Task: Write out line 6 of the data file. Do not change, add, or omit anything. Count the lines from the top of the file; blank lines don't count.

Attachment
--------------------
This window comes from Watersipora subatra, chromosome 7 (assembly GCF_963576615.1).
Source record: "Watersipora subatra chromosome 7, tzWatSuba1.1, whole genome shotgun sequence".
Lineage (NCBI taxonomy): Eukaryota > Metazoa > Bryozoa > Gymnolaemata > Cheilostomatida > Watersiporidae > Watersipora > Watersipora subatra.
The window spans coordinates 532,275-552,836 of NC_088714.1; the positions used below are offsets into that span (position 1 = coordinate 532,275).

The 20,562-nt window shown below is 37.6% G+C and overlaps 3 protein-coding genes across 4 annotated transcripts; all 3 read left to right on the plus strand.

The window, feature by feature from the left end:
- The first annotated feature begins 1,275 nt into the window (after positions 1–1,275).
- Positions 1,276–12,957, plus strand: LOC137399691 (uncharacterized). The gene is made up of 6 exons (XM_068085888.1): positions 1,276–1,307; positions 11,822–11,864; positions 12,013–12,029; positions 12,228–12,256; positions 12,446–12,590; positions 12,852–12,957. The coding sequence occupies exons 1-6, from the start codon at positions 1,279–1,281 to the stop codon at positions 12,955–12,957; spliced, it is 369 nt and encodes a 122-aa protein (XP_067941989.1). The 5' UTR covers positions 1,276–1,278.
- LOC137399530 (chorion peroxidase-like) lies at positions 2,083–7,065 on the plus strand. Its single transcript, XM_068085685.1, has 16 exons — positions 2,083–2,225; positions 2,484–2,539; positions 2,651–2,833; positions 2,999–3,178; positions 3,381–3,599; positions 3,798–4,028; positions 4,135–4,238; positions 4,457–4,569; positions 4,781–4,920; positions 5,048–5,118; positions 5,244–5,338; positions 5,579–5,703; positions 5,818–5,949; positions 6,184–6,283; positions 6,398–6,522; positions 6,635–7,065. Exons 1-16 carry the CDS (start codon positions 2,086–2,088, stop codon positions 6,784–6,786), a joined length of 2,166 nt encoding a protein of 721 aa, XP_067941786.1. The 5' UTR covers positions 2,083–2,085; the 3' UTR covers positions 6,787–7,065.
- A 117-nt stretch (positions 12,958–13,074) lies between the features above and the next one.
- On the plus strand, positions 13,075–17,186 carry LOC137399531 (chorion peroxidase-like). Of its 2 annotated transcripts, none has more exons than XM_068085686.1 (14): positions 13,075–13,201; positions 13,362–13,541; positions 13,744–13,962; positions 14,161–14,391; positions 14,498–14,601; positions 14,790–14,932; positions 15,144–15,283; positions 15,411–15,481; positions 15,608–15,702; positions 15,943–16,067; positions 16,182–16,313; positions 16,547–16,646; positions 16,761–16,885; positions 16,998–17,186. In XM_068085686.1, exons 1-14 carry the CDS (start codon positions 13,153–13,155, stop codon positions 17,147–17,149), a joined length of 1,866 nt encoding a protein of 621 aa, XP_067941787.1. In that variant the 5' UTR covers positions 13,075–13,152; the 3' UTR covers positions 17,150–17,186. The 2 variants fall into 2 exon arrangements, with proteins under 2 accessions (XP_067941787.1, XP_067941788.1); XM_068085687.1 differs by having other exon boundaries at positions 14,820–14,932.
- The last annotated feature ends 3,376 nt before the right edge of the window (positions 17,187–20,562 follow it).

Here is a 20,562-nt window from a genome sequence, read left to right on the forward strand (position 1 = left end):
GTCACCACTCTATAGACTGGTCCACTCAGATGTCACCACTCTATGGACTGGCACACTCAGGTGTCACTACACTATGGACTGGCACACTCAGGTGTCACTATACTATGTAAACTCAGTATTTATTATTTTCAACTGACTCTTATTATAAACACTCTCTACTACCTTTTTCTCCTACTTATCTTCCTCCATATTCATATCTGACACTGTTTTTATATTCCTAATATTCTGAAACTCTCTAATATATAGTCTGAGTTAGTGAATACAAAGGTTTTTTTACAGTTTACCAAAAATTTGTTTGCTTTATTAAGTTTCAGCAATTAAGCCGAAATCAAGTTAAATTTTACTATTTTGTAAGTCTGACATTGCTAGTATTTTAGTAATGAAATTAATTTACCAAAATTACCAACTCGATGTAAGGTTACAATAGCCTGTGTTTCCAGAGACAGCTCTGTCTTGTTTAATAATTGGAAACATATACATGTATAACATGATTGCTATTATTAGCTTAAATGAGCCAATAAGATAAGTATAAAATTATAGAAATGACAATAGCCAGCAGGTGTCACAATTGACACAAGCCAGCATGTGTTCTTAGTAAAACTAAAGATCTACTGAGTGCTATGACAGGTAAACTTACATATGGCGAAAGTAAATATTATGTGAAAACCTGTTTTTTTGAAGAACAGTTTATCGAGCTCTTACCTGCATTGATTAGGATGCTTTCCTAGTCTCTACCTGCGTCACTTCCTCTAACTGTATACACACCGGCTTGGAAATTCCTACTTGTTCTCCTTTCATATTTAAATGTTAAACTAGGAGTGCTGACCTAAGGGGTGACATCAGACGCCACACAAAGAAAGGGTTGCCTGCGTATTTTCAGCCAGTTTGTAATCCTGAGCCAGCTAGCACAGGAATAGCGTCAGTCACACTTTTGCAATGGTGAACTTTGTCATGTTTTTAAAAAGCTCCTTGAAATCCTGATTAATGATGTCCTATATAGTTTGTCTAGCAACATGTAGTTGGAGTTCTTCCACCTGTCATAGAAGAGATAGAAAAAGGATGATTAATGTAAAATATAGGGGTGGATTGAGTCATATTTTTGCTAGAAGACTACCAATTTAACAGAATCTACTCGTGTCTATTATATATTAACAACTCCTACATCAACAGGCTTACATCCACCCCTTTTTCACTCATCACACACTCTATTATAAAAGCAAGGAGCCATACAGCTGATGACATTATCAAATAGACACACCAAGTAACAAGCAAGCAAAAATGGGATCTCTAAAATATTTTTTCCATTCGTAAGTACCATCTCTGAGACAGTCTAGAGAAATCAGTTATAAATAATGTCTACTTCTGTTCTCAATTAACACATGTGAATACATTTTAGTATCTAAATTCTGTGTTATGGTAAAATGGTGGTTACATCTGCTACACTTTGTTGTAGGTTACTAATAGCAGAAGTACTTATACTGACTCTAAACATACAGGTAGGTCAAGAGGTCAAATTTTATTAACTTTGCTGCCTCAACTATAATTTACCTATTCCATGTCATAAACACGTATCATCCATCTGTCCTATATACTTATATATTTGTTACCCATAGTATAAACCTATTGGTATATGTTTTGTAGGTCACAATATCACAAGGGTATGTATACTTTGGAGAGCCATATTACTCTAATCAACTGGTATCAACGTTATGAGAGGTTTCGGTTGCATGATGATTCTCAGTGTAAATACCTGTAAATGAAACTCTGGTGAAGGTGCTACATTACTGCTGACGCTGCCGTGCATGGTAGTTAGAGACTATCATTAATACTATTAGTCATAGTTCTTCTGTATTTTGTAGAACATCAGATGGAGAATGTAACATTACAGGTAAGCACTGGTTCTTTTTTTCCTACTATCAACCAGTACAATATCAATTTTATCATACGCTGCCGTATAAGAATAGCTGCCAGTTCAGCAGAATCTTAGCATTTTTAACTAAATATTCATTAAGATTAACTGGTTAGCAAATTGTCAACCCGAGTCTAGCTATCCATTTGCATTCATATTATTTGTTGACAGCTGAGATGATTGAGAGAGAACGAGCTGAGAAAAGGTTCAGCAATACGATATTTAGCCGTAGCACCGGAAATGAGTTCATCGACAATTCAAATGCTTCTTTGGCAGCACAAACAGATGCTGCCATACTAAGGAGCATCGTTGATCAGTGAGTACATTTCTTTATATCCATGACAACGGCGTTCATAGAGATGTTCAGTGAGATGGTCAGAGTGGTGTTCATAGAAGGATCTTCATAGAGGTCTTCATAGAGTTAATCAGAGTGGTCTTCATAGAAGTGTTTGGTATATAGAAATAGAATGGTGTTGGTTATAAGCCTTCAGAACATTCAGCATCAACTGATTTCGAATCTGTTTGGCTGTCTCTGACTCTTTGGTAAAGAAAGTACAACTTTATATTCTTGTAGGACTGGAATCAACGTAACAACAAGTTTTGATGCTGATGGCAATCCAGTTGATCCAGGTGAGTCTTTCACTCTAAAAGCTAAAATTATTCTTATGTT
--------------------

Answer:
The window, feature by feature from the left end: